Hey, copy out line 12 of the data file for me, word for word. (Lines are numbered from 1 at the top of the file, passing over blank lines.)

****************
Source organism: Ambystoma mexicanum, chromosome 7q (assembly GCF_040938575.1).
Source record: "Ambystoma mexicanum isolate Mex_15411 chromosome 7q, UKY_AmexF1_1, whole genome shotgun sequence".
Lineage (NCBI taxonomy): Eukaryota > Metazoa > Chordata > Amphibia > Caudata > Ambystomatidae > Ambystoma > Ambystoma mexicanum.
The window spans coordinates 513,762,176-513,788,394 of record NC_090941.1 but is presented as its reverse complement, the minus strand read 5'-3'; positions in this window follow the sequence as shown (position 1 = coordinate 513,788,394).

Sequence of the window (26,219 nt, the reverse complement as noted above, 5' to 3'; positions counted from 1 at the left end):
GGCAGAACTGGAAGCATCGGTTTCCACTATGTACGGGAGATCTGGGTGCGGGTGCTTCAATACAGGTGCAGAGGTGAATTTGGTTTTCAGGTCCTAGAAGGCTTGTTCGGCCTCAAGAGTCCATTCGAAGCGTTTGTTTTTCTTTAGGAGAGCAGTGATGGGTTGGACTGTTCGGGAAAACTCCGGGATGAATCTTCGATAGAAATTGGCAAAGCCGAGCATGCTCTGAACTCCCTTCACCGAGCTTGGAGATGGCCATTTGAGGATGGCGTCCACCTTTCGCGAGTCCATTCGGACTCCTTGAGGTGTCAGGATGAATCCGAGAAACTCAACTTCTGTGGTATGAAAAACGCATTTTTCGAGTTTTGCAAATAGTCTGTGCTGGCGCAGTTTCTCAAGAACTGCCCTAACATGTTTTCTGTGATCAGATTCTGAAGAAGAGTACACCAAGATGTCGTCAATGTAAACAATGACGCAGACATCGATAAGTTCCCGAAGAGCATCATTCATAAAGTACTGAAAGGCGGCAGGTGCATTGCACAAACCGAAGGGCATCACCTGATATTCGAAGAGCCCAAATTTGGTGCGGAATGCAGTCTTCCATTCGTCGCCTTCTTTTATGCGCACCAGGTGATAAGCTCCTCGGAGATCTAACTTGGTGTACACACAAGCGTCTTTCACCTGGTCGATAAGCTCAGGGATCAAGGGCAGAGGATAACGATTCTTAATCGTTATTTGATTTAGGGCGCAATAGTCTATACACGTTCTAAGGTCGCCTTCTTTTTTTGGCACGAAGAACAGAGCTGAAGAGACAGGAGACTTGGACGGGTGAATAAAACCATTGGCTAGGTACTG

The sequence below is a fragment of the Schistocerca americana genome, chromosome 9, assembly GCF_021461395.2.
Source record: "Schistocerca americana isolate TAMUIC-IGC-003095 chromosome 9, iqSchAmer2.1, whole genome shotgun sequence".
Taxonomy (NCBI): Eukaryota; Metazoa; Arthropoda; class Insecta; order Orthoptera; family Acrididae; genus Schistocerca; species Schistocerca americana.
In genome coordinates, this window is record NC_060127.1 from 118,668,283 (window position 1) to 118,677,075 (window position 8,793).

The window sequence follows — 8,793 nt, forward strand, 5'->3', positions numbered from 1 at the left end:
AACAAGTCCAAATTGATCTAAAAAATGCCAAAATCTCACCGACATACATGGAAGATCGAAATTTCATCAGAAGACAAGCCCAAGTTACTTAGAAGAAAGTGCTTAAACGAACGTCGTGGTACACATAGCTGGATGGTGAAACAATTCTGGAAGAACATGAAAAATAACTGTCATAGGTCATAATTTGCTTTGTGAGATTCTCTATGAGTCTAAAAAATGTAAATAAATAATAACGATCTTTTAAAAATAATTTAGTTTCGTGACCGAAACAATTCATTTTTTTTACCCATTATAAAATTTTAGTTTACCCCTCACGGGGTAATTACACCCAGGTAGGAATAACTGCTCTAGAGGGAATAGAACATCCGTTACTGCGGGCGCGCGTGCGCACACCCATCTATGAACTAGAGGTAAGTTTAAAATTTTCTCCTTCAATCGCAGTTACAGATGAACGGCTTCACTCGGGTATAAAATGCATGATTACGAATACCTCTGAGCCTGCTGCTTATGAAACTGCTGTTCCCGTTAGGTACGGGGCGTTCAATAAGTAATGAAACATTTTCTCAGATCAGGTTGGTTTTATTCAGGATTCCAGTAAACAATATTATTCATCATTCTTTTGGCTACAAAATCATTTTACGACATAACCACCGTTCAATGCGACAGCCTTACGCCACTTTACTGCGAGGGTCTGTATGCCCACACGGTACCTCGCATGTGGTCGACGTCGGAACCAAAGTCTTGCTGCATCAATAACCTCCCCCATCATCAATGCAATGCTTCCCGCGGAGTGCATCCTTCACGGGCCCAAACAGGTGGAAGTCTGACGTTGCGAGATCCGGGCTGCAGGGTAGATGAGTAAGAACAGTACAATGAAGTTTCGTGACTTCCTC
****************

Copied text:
AACAAGTCCAAATTGATCTAAAAAATGCCAAAATCTCACCGACATACATGGAAGATCGAAATTTCATCAGAAGACAAGCCCAAGTTACTTAGAAGAAAGTGCTTAAACGAACGTCGTGGTACACATAGCTGGATGGTGAAACAATTCTGGAAGAACATGAAAAATAACTGTCATAGGTCATAATTTGCTTTGTGAGATTCTCTATGAGTCTAAAAAATGTAAATAAATAATAACGATCTTTTAAAAATAATTTAGTTTCGTGACCGAAACAATTCATTTTTTTTACCCATTATAAAATTTTAGTTTACCCCTCACGGGGTAATTACACCCAGGTAGGAATAACTGCTCTAGAGGGAATAGAACATCCGTTACTGCGGGCGCGCGTGCGCACACCCATCTATGAACTAGAGGTAAGTTTAAAATTTTCTCCTTCAATCGCAGTTACAGATGAACGGCTTCACTCGGGTATAAAATGCATGATTACGAATACCTCTGAGCCTGCTGCTTATGAAACTGCTGTTCCCGTTAGGTACGGGGCGTTCAATAAGTAATGAAACATTTTCTCAGATCAGGTTGGTTTTATTCAGGATTCCAGTAAACAATATTATTCATCATTCTTTTGGCTACAAAATCATTTTACGACATAACCACCGTTCAATGCGACAGCCTTACGCCACTTTACTGCGAGGGTCTGTATGCCCACACGGTACCTCGCATGTGGTCGACGTCGGAACCAAAGTCTTGCTGCATCAATAACCTCCCCCATCATCAATGCAATGCTTCCCGCGGAGTGCATCCTTCACGGGCCCAAACAGGTGGAAGTCTGACGTTGCGAGATCCGGGCTGCAGGGTAGATGAGTAAGAACAGTACAATGAAGTTTCGTGACTTCCTC